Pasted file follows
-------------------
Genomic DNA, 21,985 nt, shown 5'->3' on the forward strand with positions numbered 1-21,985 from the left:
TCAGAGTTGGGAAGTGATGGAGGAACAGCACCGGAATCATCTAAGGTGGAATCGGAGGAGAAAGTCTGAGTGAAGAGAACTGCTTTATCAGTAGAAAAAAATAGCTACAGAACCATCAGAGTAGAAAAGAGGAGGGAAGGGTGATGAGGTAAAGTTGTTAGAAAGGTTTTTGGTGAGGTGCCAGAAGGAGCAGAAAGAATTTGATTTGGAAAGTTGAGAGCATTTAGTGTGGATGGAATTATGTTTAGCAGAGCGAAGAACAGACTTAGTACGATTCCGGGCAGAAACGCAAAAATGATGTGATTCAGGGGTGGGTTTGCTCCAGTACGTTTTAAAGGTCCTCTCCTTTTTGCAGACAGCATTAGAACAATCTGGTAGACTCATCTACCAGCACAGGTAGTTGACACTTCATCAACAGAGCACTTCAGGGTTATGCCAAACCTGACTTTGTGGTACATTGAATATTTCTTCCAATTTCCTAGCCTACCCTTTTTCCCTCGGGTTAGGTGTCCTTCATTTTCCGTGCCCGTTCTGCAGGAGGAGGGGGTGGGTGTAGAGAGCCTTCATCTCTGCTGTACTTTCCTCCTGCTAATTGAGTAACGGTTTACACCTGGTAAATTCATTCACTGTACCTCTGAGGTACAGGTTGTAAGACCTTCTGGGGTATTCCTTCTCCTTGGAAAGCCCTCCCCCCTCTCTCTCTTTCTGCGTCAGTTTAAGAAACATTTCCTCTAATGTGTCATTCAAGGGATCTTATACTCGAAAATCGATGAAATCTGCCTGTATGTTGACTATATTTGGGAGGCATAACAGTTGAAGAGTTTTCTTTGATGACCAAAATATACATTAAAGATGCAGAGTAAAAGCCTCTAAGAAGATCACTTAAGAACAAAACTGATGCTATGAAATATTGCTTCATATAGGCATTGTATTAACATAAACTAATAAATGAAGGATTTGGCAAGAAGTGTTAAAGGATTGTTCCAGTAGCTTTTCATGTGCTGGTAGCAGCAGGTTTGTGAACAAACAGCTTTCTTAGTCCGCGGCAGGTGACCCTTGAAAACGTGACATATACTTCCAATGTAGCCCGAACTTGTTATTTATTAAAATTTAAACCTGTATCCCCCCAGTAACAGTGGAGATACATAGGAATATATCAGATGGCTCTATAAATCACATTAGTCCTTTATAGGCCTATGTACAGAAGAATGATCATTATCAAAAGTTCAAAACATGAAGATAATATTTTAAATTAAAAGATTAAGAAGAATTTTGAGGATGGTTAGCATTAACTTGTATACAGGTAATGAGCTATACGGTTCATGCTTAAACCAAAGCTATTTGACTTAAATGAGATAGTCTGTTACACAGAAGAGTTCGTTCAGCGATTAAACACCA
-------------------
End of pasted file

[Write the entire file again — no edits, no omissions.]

Genomic DNA, 21,985 nt, shown 5'->3' on the forward strand with positions numbered 1-21,985 from the left:
TCAGAGTTGGGAAGTGATGGAGGAACAGCACCGGAATCATCTAAGGTGGAATCGGAGGAGAAAGTCTGAGTGAAGAGAACTGCTTTATCAGTAGAAAAAAATAGCTACAGAACCATCAGAGTAGAAAAGAGGAGGGAAGGGTGATGAGGTAAAGTTGTTAGAAAGGTTTTTGGTGAGGTGCCAGAAGGAGCAGAAAGAATTTGATTTGGAAAGTTGAGAGCATTTAGTGTGGATGGAATTATGTTTAGCAGAGCGAAGAACAGACTTAGTACGATTCCGGGCAGAAACGCAAAAATGATGTGATTCAGGGGTGGGTTTGCTCCAGTACGTTTTAAAGGTCCTCTCCTTTTTGCAGACAGCATTAGAACAATCTGGTAGACTCATCTACCAGCACAGGTAGTTGACACTTCATCAACAGAGCACTTCAGGGTTATGCCAAACCTGACTTTGTGGTACATTGAATATTTCTTCCAATTTCCTAGCCTACCCTTTTTCCCTCGGGTTAGGTGTCCTTCATTTTCCGTGCCCGTTCTGCAGGAGGAGGGGGTGGGTGTAGAGAGCCTTCATCTCTGCTGTACTTTCCTCCTGCTAATTGAGTAACGGTTTACACCTGGTAAATTCATTCACTGTACCTCTGAGGTACAGGTTGTAAGACCTTCTGGGGTATTCCTTCTCCTTGGAAAGCCCTCCCCCCTCTCTCTCTTTCTGCGTCAGTTTAAGAAACATTTCCTCTAATGTGTCATTCAAGGGATCTTATACTCGAAAATCGATGAAATCTGCCTGTATGTTGACTATATTTGGGAGGCATAACAGTTGAAGAGTTTTCTTTGATGACCAAAATATACATTAAAGATGCAGAGTAAAAGCCTCTAAGAAGATCACTTAAGAACAAAACTGATGCTATGAAATATTGCTTCATATAGGCATTGTATTAACATAAACTAATAAATGAAGGATTTGGCAAGAAGTGTTAAAGGATTGTTCCAGTAGCTTTTCATGTGCTGGTAGCAGCAGGTTTGTGAACAAACAGCTTTCTTAGTCCGCGGCAGGTGACCCTTGAAAACGTGACATATACTTCCAATGTAGCCCGAACTTGTTATTTATTAAAATTTAAACCTGTATCCCCCCAGTAACAGTGGAGATACATAGGAATATATCAGATGGCTCTATAAATCACATTAGTCCTTTATAGGCCTATGTACAGAAGAATGATCATTATCAAAAGTTCAAAACATGAAGATAATATTTTAAATTAAAAGATTAAGAAGAATTTTGAGGATGGTTAGCATTAACTTGTATACAGGTAATGAGCTATACGGTTCATGCTTAAACCAAAGCTATTTGACTTAAATGAGATAGTCTGTTACACAGAAGAGTTCGTTCAGCGATTAAACACCA